Technology and etiquette don’t move in lockstep. Just because it’s possible to whip out your smartphone and connect from anywhere doesn’t mean you should. Text during a meeting and you risk offending your boss, e-mail during family dinner and you risk displeasing your spouse, peruse your MP3 collection during church and you risk disappointing your pastor (and any supernatural arbiter whose ear he may have).
A new device being developed by engineers in Germany, however, promises to liberate smartphone addicts from the strictures of social opprobrium, making it easier to work their devices sneakily under the noses of those who might judge them for it. The gadget is called ShoeSense. It’s a motion sensor that, indeed, mounts on a shoe. Facing upward, it allows a user to control his phone through hand gestures performed at midriff level, even when the phone is still stored away in his pocket. Pinch index finger and thumb together and move your hand slightly forward to answer the phone or hang up, touch one hand to the other forearm to send a prewritten text, hold out a number of fingers to communicate whom on your speed-dial list to send it to. A person using ShoeSense looks a bit like a theremin player.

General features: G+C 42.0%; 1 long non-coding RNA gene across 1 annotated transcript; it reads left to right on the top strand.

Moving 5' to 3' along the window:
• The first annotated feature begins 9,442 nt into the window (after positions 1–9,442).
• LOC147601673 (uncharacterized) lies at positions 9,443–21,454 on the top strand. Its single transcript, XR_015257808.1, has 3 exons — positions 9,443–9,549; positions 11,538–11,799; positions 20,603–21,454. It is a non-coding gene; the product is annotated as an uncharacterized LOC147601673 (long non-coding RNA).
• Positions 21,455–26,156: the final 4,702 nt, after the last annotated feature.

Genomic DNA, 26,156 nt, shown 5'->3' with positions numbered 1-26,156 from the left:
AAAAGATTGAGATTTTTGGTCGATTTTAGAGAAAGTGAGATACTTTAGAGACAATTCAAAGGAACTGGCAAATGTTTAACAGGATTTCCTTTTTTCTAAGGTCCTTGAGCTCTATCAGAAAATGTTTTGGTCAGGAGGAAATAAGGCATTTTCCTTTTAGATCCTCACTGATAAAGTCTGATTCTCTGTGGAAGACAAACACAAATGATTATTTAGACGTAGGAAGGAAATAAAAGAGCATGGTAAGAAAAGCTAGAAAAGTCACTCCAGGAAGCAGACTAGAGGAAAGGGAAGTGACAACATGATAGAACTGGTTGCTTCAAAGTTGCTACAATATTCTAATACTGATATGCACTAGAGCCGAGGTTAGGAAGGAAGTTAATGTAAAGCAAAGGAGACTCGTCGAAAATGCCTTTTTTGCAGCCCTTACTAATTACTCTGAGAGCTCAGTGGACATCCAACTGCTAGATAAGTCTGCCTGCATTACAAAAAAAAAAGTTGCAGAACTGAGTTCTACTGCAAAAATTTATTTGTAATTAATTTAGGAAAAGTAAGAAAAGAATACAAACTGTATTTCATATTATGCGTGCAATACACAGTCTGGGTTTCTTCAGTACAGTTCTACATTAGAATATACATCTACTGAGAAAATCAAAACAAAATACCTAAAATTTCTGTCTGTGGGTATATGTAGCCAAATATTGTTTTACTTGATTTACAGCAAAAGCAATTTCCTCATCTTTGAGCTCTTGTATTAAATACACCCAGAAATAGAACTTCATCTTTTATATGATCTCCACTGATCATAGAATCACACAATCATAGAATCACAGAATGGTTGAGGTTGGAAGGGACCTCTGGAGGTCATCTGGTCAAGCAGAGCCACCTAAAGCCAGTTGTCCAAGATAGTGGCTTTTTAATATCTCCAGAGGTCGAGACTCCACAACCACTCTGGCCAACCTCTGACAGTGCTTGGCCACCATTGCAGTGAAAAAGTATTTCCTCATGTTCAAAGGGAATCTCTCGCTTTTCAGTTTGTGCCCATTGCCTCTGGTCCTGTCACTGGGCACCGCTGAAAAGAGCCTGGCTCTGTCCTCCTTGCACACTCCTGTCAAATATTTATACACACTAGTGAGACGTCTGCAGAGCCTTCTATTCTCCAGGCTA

If the ShoeSense user is sitting at a desk, however, or a conference table, he looks as if he’s not doing anything at all and instead paying you his undivided attention—even as, sub rosa, he’s semaphoring his phone to send out a text about happy hour. “It is quite discreet,” says Gilles Bailly, a computer scientist at Technische Universität Berlin and Deutsche Telekom who is one of ShoeSense’s creators. “Say you are in a meeting, you want to indicate that you are going to be late. You’ve already defined the gesture for this, and you perform the gesture under the table. The system on your shoe can recognize it, and nobody at the meeting knows that you performed the gesture.”
ShoeSense is still a long way from showing up in your next pair of Nikes. Bailly’s lab is still tinkering with it. Still, bosses might prepare for its eventual arrival—perhaps by installing glass conference tables or by asking that, during meetings, people keep their hands where everyone can see them.